It was the same concern the NCAA expressed last year, when it invalidated seven core credits. Powe's attorney, Don Jackson, said all of the work was invalidated again, including classes he completed at Wayne County High.

The NCAA said in a press release that it remains concerned about Powe's ability to balance school and football.

"The idea for determining if student-athletes are academically eligible to participate in college sports is to ensure that the rigors of practice and competition do not interfere with the primary reason student-athletes enroll in college - to get an education," Kevin Lennon, NCAA vice president of membership services, said in a press release. "Mr. Powe has not achieved sufficient academic success under NCAA rules to permit athletics participation."

Thus begins Year Three of the `05 blue chip's never-ending oddyssey to the field. The NCAA's fundamental conceit here is its faux knowledge of why "students" go to "college" in the first place. Perhaps Kevin Lennon enrolled in Cornell or wherever to get his degree in embattled non-profit administration, but things work a little differently in the SEC, where football fuels academic success (hell, it fuels everything): a statement released by Ole Miss, athletic director Pete Boone said the university is appealing because Powe has a better chance of acclimating to college if he is allowed to play.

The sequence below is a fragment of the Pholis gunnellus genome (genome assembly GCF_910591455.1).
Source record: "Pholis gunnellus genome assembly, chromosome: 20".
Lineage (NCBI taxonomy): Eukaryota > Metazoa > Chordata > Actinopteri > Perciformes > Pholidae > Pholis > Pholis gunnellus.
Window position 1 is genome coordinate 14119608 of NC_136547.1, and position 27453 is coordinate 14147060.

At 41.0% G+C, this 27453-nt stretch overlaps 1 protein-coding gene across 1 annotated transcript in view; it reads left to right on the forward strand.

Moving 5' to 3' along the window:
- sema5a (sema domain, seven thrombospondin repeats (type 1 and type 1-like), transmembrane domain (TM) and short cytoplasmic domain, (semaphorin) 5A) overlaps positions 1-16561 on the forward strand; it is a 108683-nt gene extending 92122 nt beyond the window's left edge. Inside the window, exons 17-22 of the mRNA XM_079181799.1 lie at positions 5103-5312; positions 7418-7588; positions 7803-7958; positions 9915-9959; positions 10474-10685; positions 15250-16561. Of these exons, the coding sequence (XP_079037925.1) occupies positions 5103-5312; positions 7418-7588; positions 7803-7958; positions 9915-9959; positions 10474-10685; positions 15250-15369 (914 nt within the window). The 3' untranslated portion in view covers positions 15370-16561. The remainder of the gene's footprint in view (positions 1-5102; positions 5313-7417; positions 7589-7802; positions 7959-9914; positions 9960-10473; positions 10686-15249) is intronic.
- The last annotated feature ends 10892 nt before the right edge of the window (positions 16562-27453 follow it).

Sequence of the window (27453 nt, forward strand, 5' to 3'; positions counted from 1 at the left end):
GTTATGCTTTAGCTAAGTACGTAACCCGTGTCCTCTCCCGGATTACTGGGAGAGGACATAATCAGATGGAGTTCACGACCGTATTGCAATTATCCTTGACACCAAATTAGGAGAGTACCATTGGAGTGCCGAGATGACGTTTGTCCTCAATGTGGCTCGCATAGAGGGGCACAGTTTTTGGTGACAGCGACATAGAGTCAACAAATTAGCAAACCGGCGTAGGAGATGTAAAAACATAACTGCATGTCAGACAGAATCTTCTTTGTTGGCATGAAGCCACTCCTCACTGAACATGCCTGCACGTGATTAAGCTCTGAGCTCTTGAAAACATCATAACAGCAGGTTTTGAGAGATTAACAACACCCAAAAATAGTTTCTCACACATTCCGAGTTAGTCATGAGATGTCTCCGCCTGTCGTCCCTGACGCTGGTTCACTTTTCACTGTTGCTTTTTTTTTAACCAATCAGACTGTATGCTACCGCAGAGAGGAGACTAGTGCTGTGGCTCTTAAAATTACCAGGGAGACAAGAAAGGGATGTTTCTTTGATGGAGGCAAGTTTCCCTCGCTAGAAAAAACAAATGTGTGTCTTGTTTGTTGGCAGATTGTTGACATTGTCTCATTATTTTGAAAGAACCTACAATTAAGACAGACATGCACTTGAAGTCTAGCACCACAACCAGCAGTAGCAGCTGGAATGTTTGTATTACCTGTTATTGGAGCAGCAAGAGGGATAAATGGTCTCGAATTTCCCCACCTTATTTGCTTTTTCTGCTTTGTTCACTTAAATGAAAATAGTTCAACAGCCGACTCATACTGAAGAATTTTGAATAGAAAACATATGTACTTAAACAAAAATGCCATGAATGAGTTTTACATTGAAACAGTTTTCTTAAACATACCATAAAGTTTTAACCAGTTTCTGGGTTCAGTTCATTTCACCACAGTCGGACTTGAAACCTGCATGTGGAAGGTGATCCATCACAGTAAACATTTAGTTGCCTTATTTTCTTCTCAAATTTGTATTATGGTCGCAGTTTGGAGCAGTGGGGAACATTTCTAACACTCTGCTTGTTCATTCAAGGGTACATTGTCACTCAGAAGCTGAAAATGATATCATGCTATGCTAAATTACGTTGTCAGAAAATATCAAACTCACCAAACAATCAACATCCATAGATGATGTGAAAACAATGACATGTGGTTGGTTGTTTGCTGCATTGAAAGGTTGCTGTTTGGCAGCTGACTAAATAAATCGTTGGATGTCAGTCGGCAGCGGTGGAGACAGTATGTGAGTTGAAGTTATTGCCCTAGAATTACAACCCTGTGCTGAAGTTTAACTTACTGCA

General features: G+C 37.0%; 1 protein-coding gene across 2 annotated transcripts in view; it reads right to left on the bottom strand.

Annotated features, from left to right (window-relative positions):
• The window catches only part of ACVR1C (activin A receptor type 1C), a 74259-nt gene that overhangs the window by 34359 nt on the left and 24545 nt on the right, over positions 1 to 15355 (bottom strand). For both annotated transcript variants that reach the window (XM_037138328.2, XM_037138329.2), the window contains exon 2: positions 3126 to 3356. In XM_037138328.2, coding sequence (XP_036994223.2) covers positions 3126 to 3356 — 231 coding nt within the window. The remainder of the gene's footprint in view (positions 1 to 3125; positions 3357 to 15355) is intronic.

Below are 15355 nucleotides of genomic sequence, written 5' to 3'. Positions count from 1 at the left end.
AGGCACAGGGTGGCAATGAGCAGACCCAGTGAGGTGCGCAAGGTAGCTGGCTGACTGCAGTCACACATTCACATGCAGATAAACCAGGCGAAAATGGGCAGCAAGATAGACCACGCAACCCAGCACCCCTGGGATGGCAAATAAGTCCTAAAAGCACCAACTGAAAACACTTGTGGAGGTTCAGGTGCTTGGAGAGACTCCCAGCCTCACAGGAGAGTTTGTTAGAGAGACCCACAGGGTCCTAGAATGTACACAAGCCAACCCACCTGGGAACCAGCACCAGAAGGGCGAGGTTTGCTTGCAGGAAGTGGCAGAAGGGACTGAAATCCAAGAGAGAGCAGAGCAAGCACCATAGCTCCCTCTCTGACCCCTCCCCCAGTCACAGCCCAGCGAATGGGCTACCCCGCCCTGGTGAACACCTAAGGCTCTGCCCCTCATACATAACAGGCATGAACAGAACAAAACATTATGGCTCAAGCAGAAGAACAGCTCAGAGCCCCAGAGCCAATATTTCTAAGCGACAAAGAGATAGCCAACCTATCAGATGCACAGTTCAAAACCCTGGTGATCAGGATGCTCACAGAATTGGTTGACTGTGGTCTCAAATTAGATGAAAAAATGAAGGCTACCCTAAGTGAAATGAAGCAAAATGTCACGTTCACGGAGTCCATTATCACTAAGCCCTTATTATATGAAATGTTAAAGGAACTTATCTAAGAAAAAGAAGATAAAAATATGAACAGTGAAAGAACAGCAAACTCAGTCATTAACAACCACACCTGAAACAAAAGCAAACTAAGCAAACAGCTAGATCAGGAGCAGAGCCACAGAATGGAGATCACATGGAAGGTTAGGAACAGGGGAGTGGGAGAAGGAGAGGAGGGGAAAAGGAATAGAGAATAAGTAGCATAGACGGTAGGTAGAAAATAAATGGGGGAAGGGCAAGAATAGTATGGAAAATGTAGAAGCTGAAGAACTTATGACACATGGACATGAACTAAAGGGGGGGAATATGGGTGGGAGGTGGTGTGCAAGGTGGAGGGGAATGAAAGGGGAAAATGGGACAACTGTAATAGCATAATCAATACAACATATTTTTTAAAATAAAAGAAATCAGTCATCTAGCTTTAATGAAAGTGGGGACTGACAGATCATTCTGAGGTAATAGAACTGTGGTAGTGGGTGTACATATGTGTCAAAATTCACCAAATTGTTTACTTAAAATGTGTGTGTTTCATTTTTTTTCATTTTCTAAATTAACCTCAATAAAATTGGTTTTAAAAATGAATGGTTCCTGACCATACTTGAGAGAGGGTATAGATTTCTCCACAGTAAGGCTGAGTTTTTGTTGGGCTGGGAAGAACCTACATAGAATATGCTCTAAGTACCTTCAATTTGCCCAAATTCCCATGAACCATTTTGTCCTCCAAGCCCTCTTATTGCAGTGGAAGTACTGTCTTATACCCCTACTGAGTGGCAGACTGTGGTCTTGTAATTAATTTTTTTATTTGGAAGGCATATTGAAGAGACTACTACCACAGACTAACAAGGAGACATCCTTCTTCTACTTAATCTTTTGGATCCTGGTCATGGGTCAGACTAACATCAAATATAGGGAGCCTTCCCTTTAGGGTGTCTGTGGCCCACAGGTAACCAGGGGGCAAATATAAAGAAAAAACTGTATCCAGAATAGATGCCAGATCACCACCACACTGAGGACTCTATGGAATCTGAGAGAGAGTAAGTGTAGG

"We think it's important for Jerrell to be a part of the team," Boone said in the release. "In our experience, the support that Jerrell would receive from teammates and coaches would help him succeed in the classroom."

Such pure humanitarianism is only possible motivating factor for the university, which has obviously admitted a student whose qualifications - the ones entirely invalidated by the NCAA - are woefully inadequate; according to the Association, Powe's coursework verges on non-existent, but he apparently will remain at Ole Miss until he finds a way onto the field, come hell or high water, or, I dunno, bad knees. This is the kind of academic environment Steve Spurrier can appreciate.

I will say this for Powe: he and his handlers are persistent, and getting into school is a victory, even if his chances to play are delayed another year. Powe, like everyone, will be better off on a college campus, with a shot at a degree, and he has powerful forces in his corner. Assuming the planned appeal fails next week - again, the NCAA invalidated basically all of Powe's previous work - he's still right where he needs to be to achieve his goals by next fall. At some point, he just has to meet the standard.